Justice Abhay Thipsay said he will not contest election or seek power from the Congress. There is no reason to distrust him.
Former high court judge Justice Abhay Thipsay joining the Congress party has not only raised eyebrows but even tempers and the odd suspicions in certain circles. These are attributed to his critical observations in the controversial Sohrabuddin murder case, in which Amit Shah, the BJP president now, is allegedly involved. When the alleged fake encounter took place and the trial was conducted, the BJP was not in power at the centre. Narendra Modi was a chief minister and Amit Shah was his protégé. Justice Thipsay was not a party to the judicial process then.
Justice Thipsay’s interview to the press a couple of months ago, in which he made some remarks about the way trials are being conducted and acquittals are being issued, particularly in the Sohrabuddin case, are now being quoted. This is being done to undermine his joining the Congress.
After joining the Congress, he gave an interview to the media, wherein he made it amply clear that he was worried about the direction in which the country’s polity was headed. Communal polarisation and enveloping majoritarianism in society were his concerns.
Justice Thipsay’s father was a freedom fighter and a strong believer of the Gandhian values and Nehruvian politics. Justice Thipsay felt that the legacy of Gandhi-Nehru was being erased, and he thought it was his moral duty to join the party, which was the flag-bearer of those values.
I see no reason to question his integrity or attribute any other motive for his decision to join the Congress party. He is 63 and, so far, has not been associated with any social or political movement, not even with any civil society groups. He is not known to be an “activist judge”. Indeed, even in the legal circles, he is not known for any ideological or political bias, nor has he been accused of corruption. Therefore, I see no reason to accuse him of a motive in joining the Congress, particularly when the party is not in power and unlikely to acquire power and glory in the near future.
In short, the Congress can offer nothing to lure him into the party. And indeed, if he was interested in joining politics for power, it was the BJP that was in a position to offer him governorships, commissions, national or international assignments, or cosy arbitrations. It is the BJP, despite being in power for over four years, which is desperately seeking respectability and credibility. So Thipsay had a profitable option available. But he let that pass.
One of his recent controversial decisions, I recall, was granting bail to Salman Khan. At that time, he was heavily trolled allegedly by the Sangh Parivar for appeasing Khan, a Muslim. Later, not only was Thipsay vindicated, but Salman Khan and his father, Salim, became prominent guests at Modi’s functions. Salman Khan was shown across TV channels flying kites in Modi’s august company. The bonhomie between Salman and Modi was such that Thipsay’s trolling suddenly began to evaporate. But, by and large, Thipsay has not been the target of any gossip, rumour or slander.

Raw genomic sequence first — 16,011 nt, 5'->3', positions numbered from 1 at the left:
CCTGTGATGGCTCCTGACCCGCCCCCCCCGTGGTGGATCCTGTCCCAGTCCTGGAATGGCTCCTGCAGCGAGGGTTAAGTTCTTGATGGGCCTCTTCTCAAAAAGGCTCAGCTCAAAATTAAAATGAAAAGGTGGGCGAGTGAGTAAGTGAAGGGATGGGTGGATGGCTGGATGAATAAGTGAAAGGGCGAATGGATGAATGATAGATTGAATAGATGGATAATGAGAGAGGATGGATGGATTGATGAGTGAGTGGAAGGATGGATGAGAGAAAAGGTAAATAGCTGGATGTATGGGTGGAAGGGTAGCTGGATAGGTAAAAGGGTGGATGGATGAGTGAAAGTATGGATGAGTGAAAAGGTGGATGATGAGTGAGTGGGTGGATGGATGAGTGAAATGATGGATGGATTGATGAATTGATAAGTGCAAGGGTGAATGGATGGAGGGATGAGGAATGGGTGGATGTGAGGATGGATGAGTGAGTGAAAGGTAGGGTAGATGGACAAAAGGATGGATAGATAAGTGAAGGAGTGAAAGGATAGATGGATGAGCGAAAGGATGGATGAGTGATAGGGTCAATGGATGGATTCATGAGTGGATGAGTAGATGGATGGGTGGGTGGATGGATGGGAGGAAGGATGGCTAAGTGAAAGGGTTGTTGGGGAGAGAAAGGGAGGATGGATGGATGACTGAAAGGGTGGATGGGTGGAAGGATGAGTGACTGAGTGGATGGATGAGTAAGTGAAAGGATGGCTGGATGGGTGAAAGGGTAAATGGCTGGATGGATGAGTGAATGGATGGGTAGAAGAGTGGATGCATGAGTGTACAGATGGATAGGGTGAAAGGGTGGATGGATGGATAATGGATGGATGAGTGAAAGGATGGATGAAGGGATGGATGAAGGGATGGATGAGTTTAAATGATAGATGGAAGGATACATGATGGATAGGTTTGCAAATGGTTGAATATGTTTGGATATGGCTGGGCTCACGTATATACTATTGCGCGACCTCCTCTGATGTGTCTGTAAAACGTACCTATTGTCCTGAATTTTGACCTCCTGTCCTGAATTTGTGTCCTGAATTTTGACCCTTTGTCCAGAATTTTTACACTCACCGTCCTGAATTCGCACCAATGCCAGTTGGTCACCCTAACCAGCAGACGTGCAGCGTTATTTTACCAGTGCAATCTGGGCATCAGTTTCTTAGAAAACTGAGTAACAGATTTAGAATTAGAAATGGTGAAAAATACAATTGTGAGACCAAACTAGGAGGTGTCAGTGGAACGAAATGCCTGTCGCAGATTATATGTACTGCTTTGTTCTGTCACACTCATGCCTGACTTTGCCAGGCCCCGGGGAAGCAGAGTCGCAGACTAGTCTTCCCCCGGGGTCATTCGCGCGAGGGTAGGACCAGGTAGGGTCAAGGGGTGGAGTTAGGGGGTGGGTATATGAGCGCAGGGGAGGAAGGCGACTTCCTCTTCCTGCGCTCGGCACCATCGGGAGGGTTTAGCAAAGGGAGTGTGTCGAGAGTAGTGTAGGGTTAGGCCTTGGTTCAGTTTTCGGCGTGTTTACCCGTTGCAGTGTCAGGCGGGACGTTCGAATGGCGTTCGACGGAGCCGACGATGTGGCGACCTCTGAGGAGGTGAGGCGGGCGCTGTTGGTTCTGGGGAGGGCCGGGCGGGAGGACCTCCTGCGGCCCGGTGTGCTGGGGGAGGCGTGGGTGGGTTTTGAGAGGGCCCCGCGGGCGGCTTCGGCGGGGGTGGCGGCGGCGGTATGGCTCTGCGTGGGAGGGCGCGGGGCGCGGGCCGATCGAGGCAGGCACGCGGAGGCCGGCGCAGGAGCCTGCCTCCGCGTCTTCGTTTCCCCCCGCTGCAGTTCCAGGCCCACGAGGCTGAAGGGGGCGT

Then, why the trolling, attribution of motives and innuendos now? There are sociological and psychological dimensions, and both are interconnected.
Thipsay belongs to the middle-class intelligentsia. Being a high court judge (and a Brahmin), he is part of the elite and enjoys some intellectual status. His clean image gives him certain social standing. People from this class and caste are known to consider the BJP as a “natural” party to work for or at least vote for. The RSS, seemingly, provides them an ideological frame and platform, as well as social security and identity. In Modi, they see a fulfilment of their majoritarian ambition. To be anti-Muslim, anti-reservation, anti-Pakistan, and anti-Left are believed to have been ingrained in this caste and class. Anti-Congressism, or rather anti-Nehruvism (that includes “anti-dynastism”), is a natural corollary and culmination of all this.
Thipsay defied this sociological pattern, in many ways. For some years now, this class had made the Congress a political untouchable, even before Modi vowed to make India “Congress-mukt”. The media too, many argue, comes from this class and shares this bias.
The Congress is painted as a party of corruption, of being pro-Muslim, anti-Brahmin and anti-meritocracy. The upper castes regard themselves as meritorious by birth and, therefore, cannot support a party that demands welfarist affirmative action. How can Thipsay, an elite Brahmin, dent the firewall?
Like White Anglo-Saxon Protestants (WASPs) in the US, this is a closed community, which dominates bureaucracy, academics, art, media, judiciary, the IT industry, the NRI circle, hi-tech research and development field, and the vast network of public and private sector executives and managers. It is a sort of gated society that was ironically born of the Congress’s policies – initially from license-permit raj and the public sector era – and more recently from the commanding heights achieved by the private sector and multinational corporations.
After liberalisation, privatisation and globalisation, the new middle class in India became an echo chamber of the NRI community.
Unless we understand this context, we would not be able to understand the significance of Thipsay’s plunge into the Congress. Thipsay has broken the upper caste-middle class firewall. There would have been no ripples, not even a debate if he had joined the BJP, and was given a ticket by Amit Shah to fight an election in some urban constituency. He has made it categorically clear in his interview that he will not take part in any election or seek power from the Congress. There is no reason to distrust him.
Kumar Ketkar is a former editor and Congress member of Rajya Sabha.
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